Aliette Opheim as Gunhild in Katla showing the close up of the make-up.

If the make-up artists who worked on Katla do not win awards there is no justice in the world because their work is outstanding! 

Can we talk direction and cinematography? Yes, let’s. I almost put this section right near the very start of this review because both the strong direction (by Baltasar Kormákur, Börkur SigÞórsson & Thora Hilmarsdottir) and cinematography are truly outstanding in Katla. The almost indescribable raw beauty of the landscapes, the aerials, the frames, the close-ups… this show is a beautiful creation.

I loved the colour palettes chosen for Katla and the highlight colours that connected them. Outside we have the landscape and locations, shades of grey, the ash, the looming skies, the drear buildings, the oppressive presence of Katla. Inside the colours are generally warmer but again mostly drawing on the natural hues of wood. The major highlight colours outside (in the general environment) are orange and red which “ping” out of the screen at you. These colours, ranging from light pinks through to oranges, reds and browns are picked up most often in the costuming and indoor sets (check out for example the towel colours and Gunhild’s costuming). 

Aliette Opheim as Gunhild in Katla

Combining perfectly with the stunning visuals are the amazing, ambient music score and sound design which weave, dance and enhance but never overwhelm. The use of Dolby Digital for the sound means this is a show that deserves to be watched with surround sound or wearing good headphones. 

The pacing of Katla is slow, almost glacial at times, but as with the subglacial Katla herself pressures build, fissures appear, pressure and tension increases and as we reach the season’s end there is a series of devastating and emotionally affecting events that leave casualties in their wake.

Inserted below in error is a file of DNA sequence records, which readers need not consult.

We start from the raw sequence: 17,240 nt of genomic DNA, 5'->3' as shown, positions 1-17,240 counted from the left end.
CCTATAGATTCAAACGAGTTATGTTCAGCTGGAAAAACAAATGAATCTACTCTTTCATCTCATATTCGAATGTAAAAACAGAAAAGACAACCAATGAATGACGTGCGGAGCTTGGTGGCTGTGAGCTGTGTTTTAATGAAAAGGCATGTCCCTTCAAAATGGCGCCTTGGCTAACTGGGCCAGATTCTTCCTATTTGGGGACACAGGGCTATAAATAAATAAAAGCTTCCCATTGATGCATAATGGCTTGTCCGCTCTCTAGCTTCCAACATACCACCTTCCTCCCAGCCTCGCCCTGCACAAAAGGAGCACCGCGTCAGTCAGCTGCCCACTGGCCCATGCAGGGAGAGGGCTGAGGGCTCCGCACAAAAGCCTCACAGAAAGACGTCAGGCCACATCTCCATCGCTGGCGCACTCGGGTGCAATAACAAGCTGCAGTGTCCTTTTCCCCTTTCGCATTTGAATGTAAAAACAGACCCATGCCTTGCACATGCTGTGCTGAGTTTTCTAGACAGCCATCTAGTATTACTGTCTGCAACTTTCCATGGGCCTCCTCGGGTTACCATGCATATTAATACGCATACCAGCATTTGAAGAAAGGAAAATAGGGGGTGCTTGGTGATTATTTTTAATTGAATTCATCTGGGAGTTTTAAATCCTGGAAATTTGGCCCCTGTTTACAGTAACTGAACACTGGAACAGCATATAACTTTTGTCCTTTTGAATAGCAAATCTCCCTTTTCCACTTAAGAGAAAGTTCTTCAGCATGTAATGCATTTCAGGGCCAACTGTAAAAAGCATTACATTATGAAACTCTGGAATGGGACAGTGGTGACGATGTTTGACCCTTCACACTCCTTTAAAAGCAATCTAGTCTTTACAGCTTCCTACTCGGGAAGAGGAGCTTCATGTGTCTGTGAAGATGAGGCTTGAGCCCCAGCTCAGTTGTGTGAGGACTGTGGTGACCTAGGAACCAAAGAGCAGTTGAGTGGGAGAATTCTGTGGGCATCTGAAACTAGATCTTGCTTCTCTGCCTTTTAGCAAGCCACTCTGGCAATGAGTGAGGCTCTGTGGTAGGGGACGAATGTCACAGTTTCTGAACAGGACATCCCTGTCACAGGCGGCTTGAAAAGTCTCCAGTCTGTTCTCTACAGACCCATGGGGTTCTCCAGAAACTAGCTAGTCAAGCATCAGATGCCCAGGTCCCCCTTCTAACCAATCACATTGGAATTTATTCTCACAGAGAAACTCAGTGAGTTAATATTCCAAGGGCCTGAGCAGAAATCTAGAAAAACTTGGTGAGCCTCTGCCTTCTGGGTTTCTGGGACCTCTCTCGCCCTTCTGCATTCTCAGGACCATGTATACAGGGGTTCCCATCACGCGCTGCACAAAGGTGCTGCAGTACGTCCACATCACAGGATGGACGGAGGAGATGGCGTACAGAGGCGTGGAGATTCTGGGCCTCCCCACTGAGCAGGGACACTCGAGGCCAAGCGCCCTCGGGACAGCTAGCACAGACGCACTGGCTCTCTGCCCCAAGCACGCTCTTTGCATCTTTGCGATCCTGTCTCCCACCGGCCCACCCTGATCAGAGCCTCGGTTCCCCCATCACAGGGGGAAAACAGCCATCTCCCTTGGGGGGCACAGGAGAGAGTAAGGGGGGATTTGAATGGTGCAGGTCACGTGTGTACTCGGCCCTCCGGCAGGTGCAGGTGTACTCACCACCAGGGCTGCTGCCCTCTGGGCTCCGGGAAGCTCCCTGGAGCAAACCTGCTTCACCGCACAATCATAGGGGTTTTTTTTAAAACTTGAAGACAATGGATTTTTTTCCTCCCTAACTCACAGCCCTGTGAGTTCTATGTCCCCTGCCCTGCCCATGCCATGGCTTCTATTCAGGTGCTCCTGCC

Katla could not be made anywhere else but Iceland. The culture, the folklore, the volcanoes, the scenery, and the distinctive way Icelanders have of making shows and films… amazing! Well-developed characters, asking big questions all combined with stunning visuals, perfect music and sound interwoven throughout. 

Unable to suspend disbelief? I doubt Katla will be the show for you. But if you can just go with the glaciated, ash-covered flow as this story unfolds before your eyes then I can definitely recommend it.

Katla has some similarities with shows such as Les Revenants (The Returned) and Jordskott but these are somewhat superficial. Katla is very much its own thing, a beautiful, affecting, slow-burn creation that richly deserves a second season. I for one will certainly be watching! 


It is too early for Katla to have been nominated for, or to have won, any awards. 


Teaser Trailer: 

Reviews of other Baltasar Kormákur productions:

The Deep an Icelandic Film by Baltasar Kormákur

The Oath a Film by Baltasar Kormákur ~ Review